The demand can hardly be in question. Either by itself, or in a compound, oxygen is by far the heaviest component of rocket fuel. We can’t take a useful breath without it. Combined with hydrogen, it is the heaviest part of the water we drink. Water is one of the best radiation shields. We grow our food and bathe in it.

Oxygen is dense, readily packaged either as a compound or refrigerated. Oxygen will be needed, in small quantities and large, from the moment astronauts return to the moon.

Why lift this very heavy element from Earth? In theory, oxygen is easily separated from lunar regolith. It exists as oxides of titanium and iron combined into illmenite. Layers of orange and black glass beads, probably from ancient lunar volcanoes, were found buried under a lava flow at the Apollo-17 landing site. They were exposed in the sides of a later impact crater and they are rich in oxygen.

Similar pyroclastic deposits are believed to be near the surface at other locations. It may be possible to simply scoop them up, then melt the oxygen out with solar heat concentrated with mirrors -- while leaving behind another useful resource, the glass needed to make the mirrors. NASA’s Lunar Reconnaissance Orbiter will use an ultraviolet camera to provide detailed maps of oxygen-rich minerals on the lunar surface.

If water really does exist in the permanently dark interiors of deep polar craters -- as is strongly suspected -- it may be widely scattered and therefore difficult to mine. If found in useful concentrations, oxygen could be electrolytically separated from hydrogen. The latter would no longer need to be imported from Earth to manufacture water.

At first, lunar oxygen would be used only by astronauts on the moon, and possibly to fuel Earth-return rocket stages reducing the logistics train from Earth. Early flights of NASA’s proposed lunar transportation infrastructure will fly return trajectories into Earth’s atmosphere, limiting the opportunities to deliver oxygen anywhere else.

That may quickly change. The most likely location for an early lunar base is the lunar south pole, to search for water and to take advantage of the “peaks of eternal sunlight.” These are high polar mountains that stick out of the moon’s shadow during the two week lunar night. Rarely, if ever, do they see darkness. They provide abundant solar heat next to a near-infinite heat sink in the permanently shadowed interiors of the craters, ideal conditions for generating power and running industrial processes.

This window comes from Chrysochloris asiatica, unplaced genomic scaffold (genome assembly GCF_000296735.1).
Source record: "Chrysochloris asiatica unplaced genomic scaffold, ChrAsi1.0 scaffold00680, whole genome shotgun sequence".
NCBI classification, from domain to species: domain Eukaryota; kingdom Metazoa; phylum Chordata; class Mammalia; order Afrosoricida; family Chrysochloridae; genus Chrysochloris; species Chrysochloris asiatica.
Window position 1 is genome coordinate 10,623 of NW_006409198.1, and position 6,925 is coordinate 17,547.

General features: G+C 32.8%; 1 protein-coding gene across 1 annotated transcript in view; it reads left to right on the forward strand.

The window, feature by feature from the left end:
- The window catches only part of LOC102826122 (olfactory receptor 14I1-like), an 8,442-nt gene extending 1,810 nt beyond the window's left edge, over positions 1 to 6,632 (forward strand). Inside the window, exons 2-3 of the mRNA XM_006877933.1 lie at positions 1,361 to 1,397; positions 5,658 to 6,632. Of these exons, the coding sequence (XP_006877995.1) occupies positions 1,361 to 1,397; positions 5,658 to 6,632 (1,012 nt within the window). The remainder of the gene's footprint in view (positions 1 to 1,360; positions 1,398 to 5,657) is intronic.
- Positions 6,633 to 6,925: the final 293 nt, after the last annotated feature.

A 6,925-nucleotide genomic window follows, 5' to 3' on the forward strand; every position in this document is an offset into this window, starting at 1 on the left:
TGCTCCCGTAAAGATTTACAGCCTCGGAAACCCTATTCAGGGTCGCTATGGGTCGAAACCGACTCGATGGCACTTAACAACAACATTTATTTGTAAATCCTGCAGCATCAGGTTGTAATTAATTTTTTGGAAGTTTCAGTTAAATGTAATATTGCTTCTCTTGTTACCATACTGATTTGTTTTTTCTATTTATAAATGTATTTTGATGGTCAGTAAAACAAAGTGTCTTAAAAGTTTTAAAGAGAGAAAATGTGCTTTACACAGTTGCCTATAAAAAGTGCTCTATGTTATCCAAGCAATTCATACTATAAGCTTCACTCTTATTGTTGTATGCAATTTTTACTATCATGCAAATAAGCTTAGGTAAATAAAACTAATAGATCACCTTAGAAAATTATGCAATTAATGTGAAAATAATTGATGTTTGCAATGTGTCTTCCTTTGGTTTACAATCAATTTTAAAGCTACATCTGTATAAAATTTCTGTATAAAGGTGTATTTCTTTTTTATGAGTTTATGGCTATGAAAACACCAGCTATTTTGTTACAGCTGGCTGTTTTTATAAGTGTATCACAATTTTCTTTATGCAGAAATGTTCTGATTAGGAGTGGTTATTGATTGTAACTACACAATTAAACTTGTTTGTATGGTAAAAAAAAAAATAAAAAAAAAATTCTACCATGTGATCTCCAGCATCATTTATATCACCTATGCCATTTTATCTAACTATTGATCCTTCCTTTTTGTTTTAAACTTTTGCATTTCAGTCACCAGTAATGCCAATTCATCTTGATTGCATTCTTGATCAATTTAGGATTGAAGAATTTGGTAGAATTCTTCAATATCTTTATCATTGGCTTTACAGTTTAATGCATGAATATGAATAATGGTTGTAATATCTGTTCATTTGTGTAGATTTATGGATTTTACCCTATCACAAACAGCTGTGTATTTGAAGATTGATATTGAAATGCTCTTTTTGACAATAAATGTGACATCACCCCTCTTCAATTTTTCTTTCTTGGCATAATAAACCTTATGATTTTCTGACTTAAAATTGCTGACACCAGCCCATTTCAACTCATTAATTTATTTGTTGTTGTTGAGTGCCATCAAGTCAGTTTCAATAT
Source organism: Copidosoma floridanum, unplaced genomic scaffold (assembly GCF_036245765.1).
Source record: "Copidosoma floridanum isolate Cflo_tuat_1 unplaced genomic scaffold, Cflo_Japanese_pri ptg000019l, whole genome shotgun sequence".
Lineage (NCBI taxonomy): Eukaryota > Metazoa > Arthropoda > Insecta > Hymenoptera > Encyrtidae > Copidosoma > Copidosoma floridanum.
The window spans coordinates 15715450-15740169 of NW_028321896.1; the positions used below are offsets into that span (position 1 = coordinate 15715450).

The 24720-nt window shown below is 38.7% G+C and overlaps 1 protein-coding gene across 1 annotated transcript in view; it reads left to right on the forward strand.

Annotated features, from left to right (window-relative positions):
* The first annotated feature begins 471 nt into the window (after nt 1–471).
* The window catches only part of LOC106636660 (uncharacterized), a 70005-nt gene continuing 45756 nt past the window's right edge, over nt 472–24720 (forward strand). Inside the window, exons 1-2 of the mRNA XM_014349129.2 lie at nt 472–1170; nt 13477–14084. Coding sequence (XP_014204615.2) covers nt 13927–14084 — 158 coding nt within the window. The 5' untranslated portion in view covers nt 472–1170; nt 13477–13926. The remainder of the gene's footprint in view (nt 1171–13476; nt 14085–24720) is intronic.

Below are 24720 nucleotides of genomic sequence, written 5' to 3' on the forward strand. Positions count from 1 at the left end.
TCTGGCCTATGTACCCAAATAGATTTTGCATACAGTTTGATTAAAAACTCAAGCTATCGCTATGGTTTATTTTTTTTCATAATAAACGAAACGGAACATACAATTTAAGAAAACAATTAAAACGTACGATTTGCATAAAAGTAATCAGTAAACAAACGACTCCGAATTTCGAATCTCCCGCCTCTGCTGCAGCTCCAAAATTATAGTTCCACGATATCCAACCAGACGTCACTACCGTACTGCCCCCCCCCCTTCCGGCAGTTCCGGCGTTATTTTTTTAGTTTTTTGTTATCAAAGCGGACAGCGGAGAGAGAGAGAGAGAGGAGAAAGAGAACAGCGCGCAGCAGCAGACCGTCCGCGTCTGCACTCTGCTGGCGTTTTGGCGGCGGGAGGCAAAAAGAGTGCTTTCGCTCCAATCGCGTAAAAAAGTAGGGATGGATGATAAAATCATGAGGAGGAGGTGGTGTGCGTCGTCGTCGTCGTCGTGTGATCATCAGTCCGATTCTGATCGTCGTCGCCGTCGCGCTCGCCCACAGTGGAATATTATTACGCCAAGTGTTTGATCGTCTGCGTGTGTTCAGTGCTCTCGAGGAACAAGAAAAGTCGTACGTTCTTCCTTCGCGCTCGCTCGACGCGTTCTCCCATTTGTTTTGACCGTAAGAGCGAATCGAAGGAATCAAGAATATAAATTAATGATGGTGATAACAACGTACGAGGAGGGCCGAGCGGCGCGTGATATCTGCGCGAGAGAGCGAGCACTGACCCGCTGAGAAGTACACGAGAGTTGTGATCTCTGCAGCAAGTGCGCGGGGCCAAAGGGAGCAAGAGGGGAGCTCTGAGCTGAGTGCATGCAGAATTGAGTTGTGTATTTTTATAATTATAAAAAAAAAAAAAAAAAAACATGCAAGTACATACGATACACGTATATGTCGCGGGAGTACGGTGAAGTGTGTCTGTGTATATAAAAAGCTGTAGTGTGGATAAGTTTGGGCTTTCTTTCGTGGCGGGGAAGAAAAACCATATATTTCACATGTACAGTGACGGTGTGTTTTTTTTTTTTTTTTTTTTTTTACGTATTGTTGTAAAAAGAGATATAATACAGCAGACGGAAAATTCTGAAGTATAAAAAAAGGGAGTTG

Spacecraft returning from the lunar poles would skip off the top of Earth’s atmosphere over a terrestrial pole to reenter again, before landing at a temperate latitude on Earth.

It is only a short technological step from a skipping re-entry to aerobraking into orbit around Earth. Once regular flights are contemplated to Earth’s moon, it makes sense to enter Earth orbit before landing, leaving the propulsion module in space for re-use.

Two-way transport, with empty space tugs returning to Earth orbit for refueling, makes it easy to bring surplus lunar oxygen back in the tug’s empty tanks. Some can be drained off to fulfill the Space Station’s growing requirements for oxidizer and water -- itself in a high-latitude orbit -- and the rest stored for the next flight back to the moon. With even a few flights per year, it may prove less expensive to supply oxygen this way than to lift it from Earth.

When it is time to prepare the first expeditions to the Martian moons, Mars’ surface, or an asteroid, the infrastructure to supply oxygen from the moon would already be in place. Later, next-generation applications satellites could also be designed to use lunar oxidizer for propulsion. If orbital tourism takes off, the oxygen requirement in Earth orbit could rapidly escalate.

Once the basic transportation infrastructure is in place, private individuals or companies could manage the oxygen trade at low marginal costs. Over time, they may find new sources of oxygen and new ways to deliver it, creating diversity of supply and competition.

Here we have the beginnings of trade in oxygen -- the start of a new “silk road.” Like the ancient Silk Road, it can be implemented without much planning or new technology, just by returning to the moon. Since every conceivable activity in space requires large quantities of oxygen, such a trade would grow in step with further space exploration. Once the trade routes are in place, other high value products could cheaply be added.

To use oxygen beyond the lunar surface, NASA will need to revisit the decision to use hypergolic propellants to return to the moon. NASA has decided to use this well-understood technology -- instead of the methane / oxygen engines planned earlier -- for breaking into and out of lunar orbit and for landing. We will not be manufacturing complex and dangerous hypergolic chemicals on the moon any time soon, but raw oxygen to be burned with methane is there for the taking.

If we want to establish truly spacefaring civilizations, the oxygen trade is exactly what we need. The United States should do everything in its power to encourage an early “oxygen road” to the planets.


Donald F. Robertson is a freelance space industry journalist based in San Francisco. He has a degree in archaeology.